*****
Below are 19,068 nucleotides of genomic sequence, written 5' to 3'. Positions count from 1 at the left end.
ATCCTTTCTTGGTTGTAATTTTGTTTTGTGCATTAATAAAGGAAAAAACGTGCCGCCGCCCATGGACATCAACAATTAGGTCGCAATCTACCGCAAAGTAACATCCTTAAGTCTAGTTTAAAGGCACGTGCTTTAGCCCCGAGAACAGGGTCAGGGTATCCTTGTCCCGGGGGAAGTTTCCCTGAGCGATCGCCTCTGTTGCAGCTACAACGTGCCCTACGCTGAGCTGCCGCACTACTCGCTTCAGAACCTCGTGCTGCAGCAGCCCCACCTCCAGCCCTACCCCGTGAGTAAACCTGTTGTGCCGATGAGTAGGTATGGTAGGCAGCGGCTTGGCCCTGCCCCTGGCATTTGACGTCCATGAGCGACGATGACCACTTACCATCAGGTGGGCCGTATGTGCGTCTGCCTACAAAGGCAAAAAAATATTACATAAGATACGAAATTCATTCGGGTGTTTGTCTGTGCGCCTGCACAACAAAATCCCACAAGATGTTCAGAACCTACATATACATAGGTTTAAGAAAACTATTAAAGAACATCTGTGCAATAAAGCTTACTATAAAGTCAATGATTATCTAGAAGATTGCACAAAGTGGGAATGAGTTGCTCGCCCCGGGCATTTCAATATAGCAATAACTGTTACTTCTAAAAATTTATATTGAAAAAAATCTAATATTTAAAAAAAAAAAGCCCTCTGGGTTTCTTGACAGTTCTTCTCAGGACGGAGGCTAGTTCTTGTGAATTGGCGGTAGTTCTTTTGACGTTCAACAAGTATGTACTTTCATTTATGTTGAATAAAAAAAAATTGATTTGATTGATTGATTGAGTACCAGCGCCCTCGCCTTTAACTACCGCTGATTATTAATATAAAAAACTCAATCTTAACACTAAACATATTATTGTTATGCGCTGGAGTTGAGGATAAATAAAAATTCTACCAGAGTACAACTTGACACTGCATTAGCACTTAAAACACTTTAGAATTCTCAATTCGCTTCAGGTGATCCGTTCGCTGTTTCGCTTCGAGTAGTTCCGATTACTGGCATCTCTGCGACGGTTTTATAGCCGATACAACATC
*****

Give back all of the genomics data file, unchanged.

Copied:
Below are 19,068 nucleotides of genomic sequence, written 5' to 3'. Positions count from 1 at the left end.
ATCCTTTCTTGGTTGTAATTTTGTTTTGTGCATTAATAAAGGAAAAAACGTGCCGCCGCCCATGGACATCAACAATTAGGTCGCAATCTACCGCAAAGTAACATCCTTAAGTCTAGTTTAAAGGCACGTGCTTTAGCCCCGAGAACAGGGTCAGGGTATCCTTGTCCCGGGGGAAGTTTCCCTGAGCGATCGCCTCTGTTGCAGCTACAACGTGCCCTACGCTGAGCTGCCGCACTACTCGCTTCAGAACCTCGTGCTGCAGCAGCCCCACCTCCAGCCCTACCCCGTGAGTAAACCTGTTGTGCCGATGAGTAGGTATGGTAGGCAGCGGCTTGGCCCTGCCCCTGGCATTTGACGTCCATGAGCGACGATGACCACTTACCATCAGGTGGGCCGTATGTGCGTCTGCCTACAAAGGCAAAAAAATATTACATAAGATACGAAATTCATTCGGGTGTTTGTCTGTGCGCCTGCACAACAAAATCCCACAAGATGTTCAGAACCTACATATACATAGGTTTAAGAAAACTATTAAAGAACATCTGTGCAATAAAGCTTACTATAAAGTCAATGATTATCTAGAAGATTGCACAAAGTGGGAATGAGTTGCTCGCCCCGGGCATTTCAATATAGCAATAACTGTTACTTCTAAAAATTTATATTGAAAAAAATCTAATATTTAAAAAAAAAAAGCCCTCTGGGTTTCTTGACAGTTCTTCTCAGGACGGAGGCTAGTTCTTGTGAATTGGCGGTAGTTCTTTTGACGTTCAACAAGTATGTACTTTCATTTATGTTGAATAAAAAAAAATTGATTTGATTGATTGATTGAGTACCAGCGCCCTCGCCTTTAACTACCGCTGATTATTAATATAAAAAACTCAATCTTAACACTAAACATATTATTGTTATGCGCTGGAGTTGAGGATAAATAAAAATTCTACCAGAGTACAACTTGACACTGCATTAGCACTTAAAACACTTTAGAATTCTCAATTCGCTTCAGGTGATCCGTTCGCTGTTTCGCTTCGAGTAGTTCCGATTACTGGCATCTCTGCGACGGTTTTATAGCCGATACAACATC